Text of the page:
* Judge sides with Chesapeake on early redemption of notes
* Bank, as bond trustee, said redemption notice was too late
* Chesapeake sees more than $100 mln savings
* Price of notes being redeemed tumbles
(Adds Bank of New York comment, investors who supported bank,
updates bond and stock prices)
By Jonathan Stempel
May 8 Chesapeake Energy Corp won the
right to redeem $1.3 billion of notes early, as a federal judge
rejected an argument by the notes' trustee, Bank of New York
Mellon Corp, that the company waited too long to tell
investors of its plans.
Chesapeake, the No. 2 U.S. natural gas company, said it
intends to refinance the notes, and that Wednesday's decision by
U.S. District Judge Paul Engelmayer in Manhattan will save it
more than $100 million in interest payments.
That could ease Chesapeake's debt burden and other strains
exacerbated by the lowest natural gas prices in a decade.
Engelmayer ruled that Chesapeake's March 15 notice to redeem
the 6.775 percent notes, which would have matured in 2019, did
not come too late.
He rejected the contention by Bank of New York Mellon that
Chesapeake had missed a deadline a month earlier. The redemption
price for the notes was 100 cents on the dollar plus interest.
"Chesapeake's notice was effective, not defective," and the
bank's interpretation of the bond documents was "tortured and
incoherent," Engelmayer wrote in a 92-page decision.
The evidence "convincingly establishes a meeting of the
minds among the negotiating parties as to the deadlines," he
added. "These parties intended and agreed that March 15, 2013,
would serve as the deadline for Chesapeake to give notice."
PRICE OF NOTES TUMBLES
Engelmayer held a week-long trial in late April, and ruled
before the scheduled May 13 redemption date.
Bank of New York Mellon spokesman Kevin Heine declined to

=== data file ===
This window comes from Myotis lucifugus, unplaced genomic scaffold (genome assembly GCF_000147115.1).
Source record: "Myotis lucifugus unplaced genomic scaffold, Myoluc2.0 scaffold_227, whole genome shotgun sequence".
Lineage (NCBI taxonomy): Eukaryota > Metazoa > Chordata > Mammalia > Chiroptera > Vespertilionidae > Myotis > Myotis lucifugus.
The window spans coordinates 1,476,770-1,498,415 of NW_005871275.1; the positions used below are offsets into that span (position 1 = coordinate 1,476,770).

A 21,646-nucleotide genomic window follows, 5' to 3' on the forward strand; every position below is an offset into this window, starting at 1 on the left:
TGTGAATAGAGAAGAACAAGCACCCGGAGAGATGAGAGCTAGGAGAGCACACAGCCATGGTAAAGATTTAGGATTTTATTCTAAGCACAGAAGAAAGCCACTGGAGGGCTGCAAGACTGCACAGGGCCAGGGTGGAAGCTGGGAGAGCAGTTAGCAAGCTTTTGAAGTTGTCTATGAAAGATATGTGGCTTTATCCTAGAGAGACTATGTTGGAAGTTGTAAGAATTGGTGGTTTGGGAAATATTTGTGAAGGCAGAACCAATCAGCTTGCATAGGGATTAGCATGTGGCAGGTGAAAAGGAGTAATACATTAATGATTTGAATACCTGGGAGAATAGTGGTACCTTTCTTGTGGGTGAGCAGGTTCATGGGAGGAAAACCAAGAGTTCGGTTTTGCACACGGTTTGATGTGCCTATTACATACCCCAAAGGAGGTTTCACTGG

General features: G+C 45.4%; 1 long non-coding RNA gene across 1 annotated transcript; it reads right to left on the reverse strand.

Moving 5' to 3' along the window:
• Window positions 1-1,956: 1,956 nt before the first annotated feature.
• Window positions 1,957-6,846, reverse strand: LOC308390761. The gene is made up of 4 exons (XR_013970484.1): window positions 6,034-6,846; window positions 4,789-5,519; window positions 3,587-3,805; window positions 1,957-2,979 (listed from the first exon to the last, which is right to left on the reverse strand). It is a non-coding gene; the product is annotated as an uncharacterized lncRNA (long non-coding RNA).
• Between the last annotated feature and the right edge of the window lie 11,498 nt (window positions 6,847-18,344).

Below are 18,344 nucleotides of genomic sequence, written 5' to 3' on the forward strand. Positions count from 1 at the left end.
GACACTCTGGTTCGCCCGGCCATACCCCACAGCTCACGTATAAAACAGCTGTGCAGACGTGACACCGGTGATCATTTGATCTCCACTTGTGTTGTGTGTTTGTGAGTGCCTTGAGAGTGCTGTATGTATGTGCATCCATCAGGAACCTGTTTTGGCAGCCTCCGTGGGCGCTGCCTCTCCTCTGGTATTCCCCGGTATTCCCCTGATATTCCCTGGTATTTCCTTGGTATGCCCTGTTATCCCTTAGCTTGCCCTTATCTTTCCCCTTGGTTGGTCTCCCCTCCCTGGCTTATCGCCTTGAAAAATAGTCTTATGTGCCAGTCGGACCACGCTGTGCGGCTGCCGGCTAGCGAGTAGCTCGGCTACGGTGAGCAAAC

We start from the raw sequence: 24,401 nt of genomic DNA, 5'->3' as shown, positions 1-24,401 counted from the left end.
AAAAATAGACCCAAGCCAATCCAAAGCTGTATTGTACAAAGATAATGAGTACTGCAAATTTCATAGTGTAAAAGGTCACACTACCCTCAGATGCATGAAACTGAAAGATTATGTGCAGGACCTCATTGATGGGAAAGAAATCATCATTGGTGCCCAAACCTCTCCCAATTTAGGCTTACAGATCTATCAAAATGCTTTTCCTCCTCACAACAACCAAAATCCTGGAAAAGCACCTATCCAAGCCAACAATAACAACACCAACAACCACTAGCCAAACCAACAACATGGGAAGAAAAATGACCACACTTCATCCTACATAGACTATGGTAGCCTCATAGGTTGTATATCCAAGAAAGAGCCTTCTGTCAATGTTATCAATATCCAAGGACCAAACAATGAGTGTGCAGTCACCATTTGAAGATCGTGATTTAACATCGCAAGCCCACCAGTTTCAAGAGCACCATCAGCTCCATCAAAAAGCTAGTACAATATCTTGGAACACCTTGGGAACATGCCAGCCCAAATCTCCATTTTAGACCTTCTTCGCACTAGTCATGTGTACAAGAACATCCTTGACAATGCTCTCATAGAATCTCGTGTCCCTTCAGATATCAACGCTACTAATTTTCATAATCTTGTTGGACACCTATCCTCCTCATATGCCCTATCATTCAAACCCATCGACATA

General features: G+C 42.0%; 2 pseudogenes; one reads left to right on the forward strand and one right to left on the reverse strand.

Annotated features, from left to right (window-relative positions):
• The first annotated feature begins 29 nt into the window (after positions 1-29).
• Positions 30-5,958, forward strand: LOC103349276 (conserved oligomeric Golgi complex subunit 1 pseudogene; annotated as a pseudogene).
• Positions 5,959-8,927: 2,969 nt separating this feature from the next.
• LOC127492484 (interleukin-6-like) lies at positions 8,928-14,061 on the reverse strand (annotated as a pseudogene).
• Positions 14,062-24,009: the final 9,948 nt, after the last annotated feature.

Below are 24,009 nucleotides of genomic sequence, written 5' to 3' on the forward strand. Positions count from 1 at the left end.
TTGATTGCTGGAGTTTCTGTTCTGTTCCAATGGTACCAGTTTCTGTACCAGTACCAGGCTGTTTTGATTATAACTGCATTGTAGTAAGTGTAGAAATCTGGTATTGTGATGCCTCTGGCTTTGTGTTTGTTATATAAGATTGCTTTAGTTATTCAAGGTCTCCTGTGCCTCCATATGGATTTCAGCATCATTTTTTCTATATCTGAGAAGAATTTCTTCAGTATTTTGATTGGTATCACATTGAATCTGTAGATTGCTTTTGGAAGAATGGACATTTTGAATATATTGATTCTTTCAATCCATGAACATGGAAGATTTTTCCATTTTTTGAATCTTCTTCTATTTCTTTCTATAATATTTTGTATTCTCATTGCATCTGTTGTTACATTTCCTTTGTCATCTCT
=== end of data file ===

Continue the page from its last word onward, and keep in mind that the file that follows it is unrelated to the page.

comment on the decision, and said the bank will continue to
represent bondholders' interests.
Domenic Dell'Osso, Chesapeake's chief financial officer, in
a statement said he was pleased with the decision.
By early afternoon, the price of the Chesapeake notes had
tumbled 7 cents on the dollar to 100.5 cents, with the yield
rising to 6.67 percent from 5.27 percent, according to bond
pricing service Trace.
Shares of Chesapeake rose 21 cents to $19.34 in
early-afternoon trading on the New York Stock Exchange.
Investors favoring the bank's view included Archer Capital
Management LP, Ares Management LLC, Aurelius Capital Management
LP, Carlson Capital LP, Cetus Capital LLC, Latigo Partners LLC,
Monarch Alternative Capital LP, P. Schoenfeld Asset Management
LP, River Birch Capital LLC and Taconic Capital Advisors LP.
Chesapeake has been cutting spending and focusing more on
drilling its best properties after former Chief Executive Aubrey
McClendon spent heavily and took on more debt to amass large
acreage positions in U.S. shale basins.
The Oklahoma City-based company plans to sell as much as $7
billion of assets, but faces a $3.5 billion gap this year
between estimated cash flow and capital expenses. It ended the
first quarter with $13.4 billion of long-term debt.
Chesapeake also faces other legal issues.
These include probes by the U.S. Securities and Exchange
Commission into a perk that gave McClendon a stake in company
wells, and by the U.S. Department of Justice into possible
antitrust violations over Michigan land deals.
McClendon stepped down as chief executive on April 1 and was
succeeded on an interim basis by Steve Dixon.
Chesapeake's board has also been overhauled, with several
directors installed by large investors, including Carl Icahn and
Mason Hawkins of Southeastern Asset Management.
The case is Chesapeake Energy Corp v. Bank of New York
Mellon Trust Co, U.S. District Court, Southern District of New
York, No. 13-01582.
(Reporting by Jonathan Stempel in New York; Additional
reporting by Anna Driver in Houston; Editing by John Wallace)